There is emerging evidence that secondhand smoke exposure increases the risk of developing type 2 diabetes mellitus.
Findings from a large prospective cohort study in the UK suggest that the risk of developing glucose intolerance (a pre-diabetic state) is increased in young adults who have long term exposure to secondhand smoke.1 Current smokers were most likely to develop glucose intolerance, followed by never smokers exposed to secondhand smoke, followed by unexposed never smokers.
In older populations, chronic exposure to secondhand smoke is associated with developing type 2 diabetes, and the risk increases with the degree of exposure.2-5 A meta-analysis of five high-quality observational studies found that when compared to never smokers with no secondhand smoke exposure, never smokers reporting secondhand smoke exposure had a 21% increased risk of type 2 diabetes mellitus.6 A separate study found an increased risk of diabetes mellitus among never smokers with secondhand smoke exposure of 51%.7 Further research is needed to confirm this association, and determine if it is causal.
As noted in Section 4.8, individuals with existing diabetes are at greater risk of developing coronary heart disease if exposed to secondhand smoke.8
Relevant news and research
For recent news items and research on this topic, click here.(Last updated July 2020)
1. Houston T, Person S, Pletcher M, Liu K, Iribarren C, et al. Active and passive smoking and development of glucose intolerance among young adults in a prospective cohort: Cardia study. British Medical Journal, 2006; 332:1064-9. Available from: http://www.bmj.com/cgi/content/full/332/7549/1064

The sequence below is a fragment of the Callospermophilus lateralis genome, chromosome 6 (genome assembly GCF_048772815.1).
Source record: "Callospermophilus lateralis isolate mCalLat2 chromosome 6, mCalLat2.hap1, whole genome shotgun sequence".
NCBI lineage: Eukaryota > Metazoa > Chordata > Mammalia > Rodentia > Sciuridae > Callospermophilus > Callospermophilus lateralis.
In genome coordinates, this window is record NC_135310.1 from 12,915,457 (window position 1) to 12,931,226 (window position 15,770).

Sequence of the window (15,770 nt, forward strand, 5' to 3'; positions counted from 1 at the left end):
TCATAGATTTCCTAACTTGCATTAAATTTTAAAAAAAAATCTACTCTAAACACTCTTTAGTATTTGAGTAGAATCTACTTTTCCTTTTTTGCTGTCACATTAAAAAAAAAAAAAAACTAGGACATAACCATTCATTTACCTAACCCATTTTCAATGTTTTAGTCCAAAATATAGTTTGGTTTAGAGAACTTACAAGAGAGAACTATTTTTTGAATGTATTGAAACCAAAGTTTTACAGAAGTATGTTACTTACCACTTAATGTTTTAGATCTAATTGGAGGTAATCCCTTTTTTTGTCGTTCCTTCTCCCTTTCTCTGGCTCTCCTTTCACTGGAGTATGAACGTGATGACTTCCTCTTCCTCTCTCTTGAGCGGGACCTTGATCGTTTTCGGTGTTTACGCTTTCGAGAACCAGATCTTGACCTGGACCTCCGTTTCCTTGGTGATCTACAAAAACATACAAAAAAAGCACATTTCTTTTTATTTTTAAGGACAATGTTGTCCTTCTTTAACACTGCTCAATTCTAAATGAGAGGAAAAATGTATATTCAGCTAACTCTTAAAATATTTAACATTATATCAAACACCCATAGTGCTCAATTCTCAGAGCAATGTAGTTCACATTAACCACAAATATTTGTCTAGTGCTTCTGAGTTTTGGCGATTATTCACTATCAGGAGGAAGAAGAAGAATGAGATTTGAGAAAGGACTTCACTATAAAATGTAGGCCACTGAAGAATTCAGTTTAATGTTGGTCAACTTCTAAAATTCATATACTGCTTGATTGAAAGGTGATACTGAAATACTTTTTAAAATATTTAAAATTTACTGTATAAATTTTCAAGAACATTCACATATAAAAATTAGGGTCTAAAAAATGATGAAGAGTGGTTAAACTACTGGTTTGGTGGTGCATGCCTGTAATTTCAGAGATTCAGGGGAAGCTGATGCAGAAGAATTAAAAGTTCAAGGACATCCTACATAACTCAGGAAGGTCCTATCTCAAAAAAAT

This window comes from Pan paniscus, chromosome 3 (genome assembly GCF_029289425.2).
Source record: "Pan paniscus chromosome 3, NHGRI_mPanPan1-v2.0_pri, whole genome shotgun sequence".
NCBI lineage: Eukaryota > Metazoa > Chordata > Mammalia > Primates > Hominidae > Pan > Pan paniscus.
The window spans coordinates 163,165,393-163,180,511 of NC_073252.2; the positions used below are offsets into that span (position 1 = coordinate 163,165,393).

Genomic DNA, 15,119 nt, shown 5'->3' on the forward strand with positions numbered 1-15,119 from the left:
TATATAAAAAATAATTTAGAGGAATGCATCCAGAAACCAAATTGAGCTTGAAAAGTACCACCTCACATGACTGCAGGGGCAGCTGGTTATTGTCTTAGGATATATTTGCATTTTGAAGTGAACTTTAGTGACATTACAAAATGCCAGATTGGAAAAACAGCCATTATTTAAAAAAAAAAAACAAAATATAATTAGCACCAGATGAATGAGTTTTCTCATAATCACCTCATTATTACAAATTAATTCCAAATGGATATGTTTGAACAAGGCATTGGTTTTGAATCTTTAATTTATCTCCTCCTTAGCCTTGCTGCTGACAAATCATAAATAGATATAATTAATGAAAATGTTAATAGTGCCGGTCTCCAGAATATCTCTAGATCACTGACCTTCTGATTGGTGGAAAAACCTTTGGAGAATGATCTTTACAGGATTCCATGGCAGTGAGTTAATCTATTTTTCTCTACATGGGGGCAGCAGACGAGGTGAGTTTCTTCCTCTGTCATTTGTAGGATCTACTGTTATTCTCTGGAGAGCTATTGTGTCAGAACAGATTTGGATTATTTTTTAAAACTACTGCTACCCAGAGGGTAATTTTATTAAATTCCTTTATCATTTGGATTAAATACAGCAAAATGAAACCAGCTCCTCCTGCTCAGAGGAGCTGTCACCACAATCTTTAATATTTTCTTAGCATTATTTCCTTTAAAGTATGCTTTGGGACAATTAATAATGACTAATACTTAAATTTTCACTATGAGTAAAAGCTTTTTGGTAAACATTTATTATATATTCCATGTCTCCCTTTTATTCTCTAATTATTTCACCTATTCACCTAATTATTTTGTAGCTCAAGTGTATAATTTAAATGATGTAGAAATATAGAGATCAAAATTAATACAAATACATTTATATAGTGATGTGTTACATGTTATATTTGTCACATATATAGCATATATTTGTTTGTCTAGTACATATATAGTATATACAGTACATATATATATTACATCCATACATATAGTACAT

2. Ko K, Min H, Ahn Y, Park S, Kim C, et al. A prospective study investigating the association between environmental tobacco smoke exposure and the incidence of type 2 diabetes in never smokers. Annals of Epidemiology, 2010; 21(1):42–7. Available from: http://www.annalsofepidemiology.org/article/PIIS1047279710003601/fulltext
3. Kowall B, Rathmann W, Strassburger K, Heier M, Holle R, et al. Association of passive and active smoking with incident type 2 diabetes mellitus in the elderly population: The kora s4/f4 cohort study. European Journal of Epidemiology, 2010; 25(6):393–402. Available from: http://www.ncbi.nlm.nih.gov/pubmed/20369275
4. Vardavas CI, Lionis C, Polychronopoulos E, Zeimbekis A, Bountziouka V, et al. The role of secondhand smoking on the prevalence of type 2 diabetes mellitus in elderly men and women living in mediterranean islands: The medis study. Diabetic Medicine, 2009; 27(2):242–3. Available from: http://onlinelibrary.wiley.com/doi/10.1111/j.1464-5491.2009.02889.x/full
5. Leung C, Lam T, Ho K, Yew W, Tam C, et al. Passive smoking and tuberculosis. Archives of Internal Medicine, 2010; 170(3):287–92. Available from: http://archinte.ama-assn.org/cgi/content/full/170/3/287
6. Sun K, Liu D, Wang C, Ren M, Yang C, et al. Passive smoke exposure and risk of diabetes: A meta-analysis of prospective studies. Endocrine, 2014; 47(2):421–7. Available from: http://link.springer.com/article/10.1007%2Fs12020-014-0194-1
7. Eze IC, Schaffner E, Zemp E, von Eckardstein A, Turk A, et al. Environmental tobacco smoke exposure and diabetes in adult never-smokers. Environmental Health, 2014; 13:74. Available from: http://www.ncbi.nlm.nih.gov/pubmed/25253088
8. Office of Environmental Health Hazard Assessment and California Air Resources Board. Health effects of exposure to environmental tobacco smoke: Final report, approved at the Panel's June 24, 2005 meeting. Sacramento: California Environmental Protection Agency, 2005. Available from: http://www.oehha.ca.gov/air/environmental_tobacco/2005etsfinal.html